Operative Trends and Outcomes in Cleft Rhinoplasty: A Review of 875 Cases in a Single Institution
Liana Cheung1, Jesse A. Taylor1
1Division of Plastic and Reconstructive Surgery, Children's Hospital of Philadelphia, Philadelphia, PA
Background: The purpose of this study was to evaluate operative trends among 875 cases over 13 years in a single institution, and to compare nasal shape outcome measures based on age of repair and cleft laterality.
Methods: Cleft Rhinoplasty procedures from mid-2007 to 2020 were retrospectively reviewed. Appropriate statistical analyses were conducted to assess trends in the dataset. Photomorphometric analyses on basal, frontal and lateral views were conducted on four groups for comparison: bilateral and unilateral cleft patients with cleft rhinoplasty procedures during infancy concurrent with cleft lip repair (Age 0-3.9 years) and intermediate mixed dentition age (4-12.9 years). Patients who underwent cleft rhinoplasty between the ages of 4 to 12.9 years had pre-operative and post-operative photomorphometric analyses completed for comparison. Nasal ratios (nasal length to tip projection ratio, nasal width symmetry, nasal tip protrusion–to–alar base width ratio, nasal dome-to-columellar height ratio, nostril height-to-width ratio for nostril symmetry) and nasolabial angles were compared.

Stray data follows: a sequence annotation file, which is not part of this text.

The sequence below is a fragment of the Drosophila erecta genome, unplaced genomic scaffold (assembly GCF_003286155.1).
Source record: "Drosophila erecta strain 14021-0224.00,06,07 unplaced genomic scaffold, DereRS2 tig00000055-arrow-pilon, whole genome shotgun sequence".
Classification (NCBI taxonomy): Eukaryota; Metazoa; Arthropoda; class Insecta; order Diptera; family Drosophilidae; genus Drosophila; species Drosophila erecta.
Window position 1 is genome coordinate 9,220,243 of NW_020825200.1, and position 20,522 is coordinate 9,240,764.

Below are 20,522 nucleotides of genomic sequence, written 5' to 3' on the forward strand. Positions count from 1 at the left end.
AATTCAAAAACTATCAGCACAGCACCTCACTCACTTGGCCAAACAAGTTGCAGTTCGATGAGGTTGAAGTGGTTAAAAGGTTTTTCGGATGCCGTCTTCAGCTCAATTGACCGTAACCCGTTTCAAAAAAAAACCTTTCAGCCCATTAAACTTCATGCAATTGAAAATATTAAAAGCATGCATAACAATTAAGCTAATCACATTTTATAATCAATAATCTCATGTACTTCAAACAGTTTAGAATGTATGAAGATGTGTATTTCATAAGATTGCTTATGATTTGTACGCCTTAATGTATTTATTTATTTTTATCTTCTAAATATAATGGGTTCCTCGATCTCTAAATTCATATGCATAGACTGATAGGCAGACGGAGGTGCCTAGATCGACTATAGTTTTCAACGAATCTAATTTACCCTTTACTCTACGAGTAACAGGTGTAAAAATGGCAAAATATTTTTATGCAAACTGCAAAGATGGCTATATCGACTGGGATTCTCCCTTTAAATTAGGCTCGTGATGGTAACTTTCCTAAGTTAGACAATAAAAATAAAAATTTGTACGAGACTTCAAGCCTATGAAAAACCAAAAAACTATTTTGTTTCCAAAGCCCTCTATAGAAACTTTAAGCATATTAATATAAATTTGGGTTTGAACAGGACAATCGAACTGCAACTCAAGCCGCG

Results: Trends Age at time of cleft rhinoplasty was trimodal, with definitive age peaks in infancy (0-3.9 years), intermediate mixed dentition (4-12.9) and definitive rhinoplasty age (13-25). Notably, cleft rhinoplasty procedures were timed to coincide with cleft procedures including primary or revision cleft lip repair and alveolar bone graft repair. Laterality of cleft did not affect the incidence of concurrent tip rhinoplasties in primary cleft lip repairs (p=0.3235), but age at operation of concurrent rhinoplasty among bilateral cleft lip patients was older than unilateral cleft lip patients (p< 0.0001). Among intermediate mixed dentition age, cleft laterality also affected use of cartilage graft with bilateral clefts requiring more ear cartilage grafts (p=<0.0001) and unilateral cleft rhinoplasties requiring more nasal cartilage grafts (p=0.0056). Additionally, more iliac grafts were performed, particularly within the intermediate mixed dentition age (p=0.003758), but this increase was not significant within the proportion of cleft rhinoplasties completed in this age group (p=0.2687). Photomorphometric analysis For the 0-3.9-year cohort, primary cleft lip with concurrent rhinoplasty precluded pre-op metrics for comparison. The 4-12.9-year cohorts demonstrated post-operative improvement in nasal shape metrics across all ratios as seen in the diagram. Discussion The distinct trimodal age distribution within our single institution allowed us to further delineate the differences in cleft laterality and operative trends at different stages of patient cleft care. Photomorphometric analysis demonstrates quantifiable improvement in rhinoplasties for both bilateral and unilateral cleft patients.
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